Although Blind Sports SA does not coordinate a swimming program, we do have members who have successfully represented our state and country.
We suggest person’s interested in swimming contact their local swimming club or Swimming SA for the most suitable program.
Swimming has been part of the Paralympic program since the first Games in Rome in 1960. During the Games in Sydney 2000, 352 men and 216 women from 62 countries participated and more than 200,000 spectators attended the Swimming events over nine days of competition. The levels of the athletes’ performances at the Paralympic Games have constantly improved over the years as a result of more intense and efficient training methods.
A FINA standard eight-lane 50m pool is required for competition at the Paralympic Games. Events are conducted as heats for eight competitors per class and with the fastest eight swimmers per class competing in the finals. There are various forms for swimmers to start their race; in the water, a dive start sitting on the starting platform or the typical standing start.
During a Swimming event, swimmers who are blind are required to have an assistant to help him/her as he or she approaches the swimming pool end wall, either to make a turn or for the finish of the race. This process is called tapping and performed by a “tapper”. These swimmers are also required to wear blackened goggles in all their events.
Swimming suits: The clothing for swimmers is a bathing suit. It is forbidden for athletes to use anything that may aid the swimmers speed, buoyancy, or endurance.
Other equipment: Swimming caps and protective eye-goggles are permitted. The goggles protect the swimmers’ eyes as well as improving their vision in the water.
Rules for competitive swimming are governed by the IBSA Swimming Rules, and are based on FINA rules and outline the adaptations for swimmers who are blind or visually impaired.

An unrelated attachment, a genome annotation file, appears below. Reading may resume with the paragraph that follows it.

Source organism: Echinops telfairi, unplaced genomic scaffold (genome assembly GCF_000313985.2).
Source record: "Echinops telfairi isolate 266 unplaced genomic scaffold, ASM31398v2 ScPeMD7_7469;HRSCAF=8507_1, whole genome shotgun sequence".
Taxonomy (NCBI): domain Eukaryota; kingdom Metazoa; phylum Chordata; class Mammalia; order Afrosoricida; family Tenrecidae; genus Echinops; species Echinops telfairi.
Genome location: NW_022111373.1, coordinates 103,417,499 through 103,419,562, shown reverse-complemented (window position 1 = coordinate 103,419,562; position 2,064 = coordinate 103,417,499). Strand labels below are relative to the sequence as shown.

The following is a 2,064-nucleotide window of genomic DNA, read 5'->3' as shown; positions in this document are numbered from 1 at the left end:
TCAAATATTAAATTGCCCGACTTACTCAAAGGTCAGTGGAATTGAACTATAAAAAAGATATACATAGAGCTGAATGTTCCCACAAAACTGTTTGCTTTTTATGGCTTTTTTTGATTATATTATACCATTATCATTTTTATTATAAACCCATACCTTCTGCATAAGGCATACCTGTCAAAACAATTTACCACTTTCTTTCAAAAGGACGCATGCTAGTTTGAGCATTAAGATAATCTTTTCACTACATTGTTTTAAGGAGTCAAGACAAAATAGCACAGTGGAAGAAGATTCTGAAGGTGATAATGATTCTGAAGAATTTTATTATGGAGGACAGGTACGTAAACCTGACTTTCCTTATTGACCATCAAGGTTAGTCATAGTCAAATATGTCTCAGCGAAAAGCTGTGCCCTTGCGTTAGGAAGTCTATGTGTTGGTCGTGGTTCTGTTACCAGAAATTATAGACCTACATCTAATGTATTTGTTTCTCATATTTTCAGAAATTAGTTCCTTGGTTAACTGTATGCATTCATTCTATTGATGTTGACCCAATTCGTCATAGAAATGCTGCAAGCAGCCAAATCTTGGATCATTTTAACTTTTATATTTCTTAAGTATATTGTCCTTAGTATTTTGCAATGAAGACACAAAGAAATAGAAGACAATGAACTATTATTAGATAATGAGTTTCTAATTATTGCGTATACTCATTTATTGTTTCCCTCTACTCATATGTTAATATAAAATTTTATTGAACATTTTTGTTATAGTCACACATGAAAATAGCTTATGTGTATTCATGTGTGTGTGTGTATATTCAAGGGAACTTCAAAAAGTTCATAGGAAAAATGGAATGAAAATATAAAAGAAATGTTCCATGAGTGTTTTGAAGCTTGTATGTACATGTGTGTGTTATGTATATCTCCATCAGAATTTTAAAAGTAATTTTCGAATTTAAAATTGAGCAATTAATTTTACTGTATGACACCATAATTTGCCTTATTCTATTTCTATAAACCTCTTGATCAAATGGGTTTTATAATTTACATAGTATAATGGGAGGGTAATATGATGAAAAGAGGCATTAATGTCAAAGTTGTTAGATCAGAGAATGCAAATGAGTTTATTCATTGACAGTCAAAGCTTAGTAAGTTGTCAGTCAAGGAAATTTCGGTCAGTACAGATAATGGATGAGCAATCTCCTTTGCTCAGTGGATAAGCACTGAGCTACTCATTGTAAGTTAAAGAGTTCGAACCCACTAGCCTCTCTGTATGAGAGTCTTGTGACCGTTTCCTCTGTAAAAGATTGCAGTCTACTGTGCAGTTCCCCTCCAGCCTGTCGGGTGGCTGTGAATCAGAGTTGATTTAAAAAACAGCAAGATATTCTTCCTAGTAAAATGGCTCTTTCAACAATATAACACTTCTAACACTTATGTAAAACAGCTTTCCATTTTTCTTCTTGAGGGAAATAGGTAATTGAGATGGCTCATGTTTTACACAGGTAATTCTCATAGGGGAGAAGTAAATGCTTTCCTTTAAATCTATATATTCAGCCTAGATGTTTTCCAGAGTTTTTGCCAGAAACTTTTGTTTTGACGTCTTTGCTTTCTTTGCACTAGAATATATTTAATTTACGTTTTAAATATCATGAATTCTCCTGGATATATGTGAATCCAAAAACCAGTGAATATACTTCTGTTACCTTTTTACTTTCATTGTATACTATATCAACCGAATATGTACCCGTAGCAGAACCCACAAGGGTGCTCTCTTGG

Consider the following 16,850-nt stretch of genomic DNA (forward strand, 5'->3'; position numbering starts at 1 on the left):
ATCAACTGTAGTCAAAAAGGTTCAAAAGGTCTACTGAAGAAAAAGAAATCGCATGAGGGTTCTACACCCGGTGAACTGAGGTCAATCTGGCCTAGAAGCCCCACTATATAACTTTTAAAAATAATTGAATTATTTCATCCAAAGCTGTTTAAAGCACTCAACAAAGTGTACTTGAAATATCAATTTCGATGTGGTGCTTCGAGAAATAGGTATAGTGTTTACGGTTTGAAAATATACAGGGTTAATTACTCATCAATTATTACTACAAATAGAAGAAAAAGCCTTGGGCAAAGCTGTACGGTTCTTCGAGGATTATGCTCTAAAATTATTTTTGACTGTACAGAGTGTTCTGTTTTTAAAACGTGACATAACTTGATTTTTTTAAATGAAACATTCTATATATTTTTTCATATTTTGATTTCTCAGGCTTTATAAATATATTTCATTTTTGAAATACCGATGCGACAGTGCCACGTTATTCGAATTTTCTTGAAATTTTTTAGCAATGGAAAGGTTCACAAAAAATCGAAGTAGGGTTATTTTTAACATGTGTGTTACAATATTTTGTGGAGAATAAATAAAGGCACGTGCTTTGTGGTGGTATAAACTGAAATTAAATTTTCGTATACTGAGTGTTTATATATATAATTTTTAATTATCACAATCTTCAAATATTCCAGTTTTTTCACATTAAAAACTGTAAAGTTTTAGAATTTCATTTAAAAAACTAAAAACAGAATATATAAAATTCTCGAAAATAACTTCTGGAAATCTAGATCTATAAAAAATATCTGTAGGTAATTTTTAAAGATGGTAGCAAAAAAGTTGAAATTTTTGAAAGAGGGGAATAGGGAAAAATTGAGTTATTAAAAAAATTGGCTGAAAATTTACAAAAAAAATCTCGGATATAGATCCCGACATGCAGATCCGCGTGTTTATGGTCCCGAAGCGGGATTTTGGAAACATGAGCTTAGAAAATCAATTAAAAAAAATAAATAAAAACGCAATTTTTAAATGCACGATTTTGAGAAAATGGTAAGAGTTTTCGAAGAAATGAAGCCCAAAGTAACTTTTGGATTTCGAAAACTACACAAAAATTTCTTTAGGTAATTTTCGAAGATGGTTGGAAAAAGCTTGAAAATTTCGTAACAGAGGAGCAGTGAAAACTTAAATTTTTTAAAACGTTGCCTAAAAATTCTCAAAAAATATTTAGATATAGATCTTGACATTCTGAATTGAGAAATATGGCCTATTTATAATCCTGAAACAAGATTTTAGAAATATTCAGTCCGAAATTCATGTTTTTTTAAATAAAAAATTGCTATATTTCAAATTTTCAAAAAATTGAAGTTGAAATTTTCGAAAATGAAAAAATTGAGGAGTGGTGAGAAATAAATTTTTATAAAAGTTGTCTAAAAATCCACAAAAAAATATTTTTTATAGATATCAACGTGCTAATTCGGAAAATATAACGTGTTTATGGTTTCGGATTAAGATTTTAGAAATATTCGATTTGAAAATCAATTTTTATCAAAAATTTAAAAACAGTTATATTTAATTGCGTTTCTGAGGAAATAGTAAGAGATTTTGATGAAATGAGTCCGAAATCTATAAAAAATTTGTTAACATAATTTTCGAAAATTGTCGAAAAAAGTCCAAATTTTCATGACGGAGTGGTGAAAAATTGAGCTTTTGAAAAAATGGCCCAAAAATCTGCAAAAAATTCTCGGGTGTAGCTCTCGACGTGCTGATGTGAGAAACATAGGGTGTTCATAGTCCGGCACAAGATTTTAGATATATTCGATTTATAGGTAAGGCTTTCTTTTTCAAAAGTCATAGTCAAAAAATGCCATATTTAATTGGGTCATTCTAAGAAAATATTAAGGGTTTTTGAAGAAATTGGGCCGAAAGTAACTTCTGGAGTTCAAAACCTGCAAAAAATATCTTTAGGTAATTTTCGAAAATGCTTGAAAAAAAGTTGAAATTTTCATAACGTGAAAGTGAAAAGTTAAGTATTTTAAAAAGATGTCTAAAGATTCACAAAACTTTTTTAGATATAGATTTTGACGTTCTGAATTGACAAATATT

Swimmers compete in 3 sight classifications as defined by IBSA with B1 no sight at all, and B3 being up to 10 %. In B1 competition, swimmers must wear darkened goggles.
Allowances are made in the rules for B1 swimmers who may be too close to a lane line to execute technically correct arm strokes or touches in butterfly or breaststroke.
In the early 1980’s, a technique was developed of letting the swimmer who is blind know that the end of the pool is coming.Dedication, experimentation, and hard work by Wilf and Audrey Strom resulted in the technique known as tapping.
These tappers are essential in enabling the blind swimmer to reach their optimum performance level. They make it possible for the blind or visually impaired swimmer to test his/her limits and are an important part of both training and competition.
Swim tappers must synchronize their tap with the swimmer’s stroke movement and momentum – at exactly the right time to enable the swimmer who is blind to swim at top speed, without fear of crashing into the end of the pool, and to execute a racing turn without losing precious fractions of seconds in a race. A high level of trust is crucial.
Tappers are positioned at each end of the pool and use a rod with a firm foam tip to touch or tap the swimmer at the correct moment.
For more information go to: http://www.paralympic.org/release/Summer_Sports/Swimming/
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